Central banks are usually thought of as very conservative institutions; if they were cars they would be safe, family sedans. Lately, though, some central banks have been doing the market equivalent of zipping around in a sporty convertible. In recent years, at least two large central banks have been snapping up large quantities of equities, typically considered a risky investment.
The Swiss National Bank now has about 20 percent of its reserves in equities, up from about 7 percent a decade ago. More than half of that is in U.S. equities. And to say that the Bank of Japan (BOJ) has become a player in that country’s equity market is an understatement; BOJ currently owns nearly 75 percent of the Japanese exchange-traded fund (ETF) market, again up sharply from just a few years ago. Other central banks, including the European Central Bank and South African Reserve Bank, also make similar purchases, although Japan and Switzerland are the most aggressive buyers of equities.
If the idea of a central bank owning a significant amount of stock in a company sounds strange to you, that’s hardly surprising. In the United States, for example, the Federal Reserve Bank is legally prohibited from owning equities, and instead invests its reserves in bonds and other government-backed securities.
Some other countries, obviously, have different rules in their bank charters, and modest equity holdings have been a central bank strategy for years. Even so, the practice of central banks owning significant shares of equities is a very recent phenomenon. So why is it happening now, and what kind of risks does this unprecedented trend carry?
In the case of Japan, the motive is clear: for decades the country has had difficulty sustaining economic growth, and the Bank of Japan has already exhausted more traditional forms of stimulus, such as interest rate cuts and bond purchases. Both Prime Minister Shinzo Abe and BOJ Governor Haruhiko Kuroda have been at pain to stimulate growth and defy expectations of deflation.
Switzerland’s bank, by contrast, seems to be acting more like an aggressive individual investor: it has been buying stocks because that is where money is to be made. Unbeknownst to many American investors, the Swiss National Bank is a significant shareholder in well-known American firms like Amazon, Apple, Facebook and Microsoft. (Overall, a little more than a fourth of the U.S. stock market is owned by non-U.S. shareholders, but the Swiss bank’s high concentration is unusual.)
For many companies, the only larger shareholders than the Swiss central bank are institutional players like Vanguard and Blackrock. And, as Dave and Helen Edwards have pointed out, those companies hold investments for lots of individuals and institutions – meaning that the Swiss National Bank in many cases is the largest individual fund.
The equity strategy has certainly had some benefits. Curiously, the Swiss central bank is actually traded as a stock (SWX: SNBN). After many years of staying near 1000 CHF ($1013) a share, in recent years it has risen as high as 8000 CHF ($8106); the spike in price corresponds roughly to the time the bank began buying equities in bulk. Japan has not fared as well; its GDP contracted in the first quarter of 2018 after about two years of growth. (Its central bank’s stock, however, is having a good year, up about 20 percent since January.)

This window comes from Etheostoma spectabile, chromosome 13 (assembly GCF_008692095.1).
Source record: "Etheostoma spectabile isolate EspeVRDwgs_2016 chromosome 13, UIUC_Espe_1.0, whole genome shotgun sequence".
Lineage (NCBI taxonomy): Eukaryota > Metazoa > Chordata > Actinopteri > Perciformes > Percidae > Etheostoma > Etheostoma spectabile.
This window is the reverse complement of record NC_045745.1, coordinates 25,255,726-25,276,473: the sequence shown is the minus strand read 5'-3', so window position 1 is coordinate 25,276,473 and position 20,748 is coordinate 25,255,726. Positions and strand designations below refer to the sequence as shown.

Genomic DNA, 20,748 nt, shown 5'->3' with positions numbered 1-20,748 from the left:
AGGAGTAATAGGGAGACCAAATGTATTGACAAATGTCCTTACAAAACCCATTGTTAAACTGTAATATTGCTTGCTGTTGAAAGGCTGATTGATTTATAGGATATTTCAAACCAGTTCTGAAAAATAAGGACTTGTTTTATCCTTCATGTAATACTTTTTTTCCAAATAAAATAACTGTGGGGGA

Still, the equity strategy is not without risks. Equity markets can take dramatic downward turns quickly, and if a central bank was seen as panic selling it could easily accelerate an equity market downturn. True, during market selloffs central banks usually try to add liquidity to the market, not remove it. But the world has yet to witness a significant stock market slide in which central banks were major shareholders. And even without a broad market downturn, central banks might affect equity prices if they decide to reduce their holdings for other reasons (such as strengthening or weakening their national currency).
Moreover, given that central banks can effectively create currency by keystroke, the idea of instant money converting into company stock strikes some observers as a likely recipe for inflation. (In Japan’s case, a little inflation might indeed be the goal.)
Central bank stock ownership also carries a corporate governance complication. A central bank that owns a substantial amount of equity in a company has, at least in theory, some responsibility for how the company is run. But the idea of a private-sector company being even partially directed by a central bank is fraught with potential conflicts of interest, and is at odds with the way that most developed nations have conceived of the relationship between markets and state institutions over the last several decades. The alternative – ownership with no responsibility – is hardly more appealing.
For the time being, the equity strategies being pursued in Switzerland and Japan don’t appear to be burning political issues in either country. But no equity markets go up forever. A downturn in stocks could create a very thorny situation in which central banks have to liquidate their portfolios, with consequences that are hard to predict.
James Ledbetter is the editor in chief of Inc. magazine and Inc.com. He is the author, most recently, of “One Nation Under Gold: How One Precious Metal Has Dominated The American Imagination For Decades.”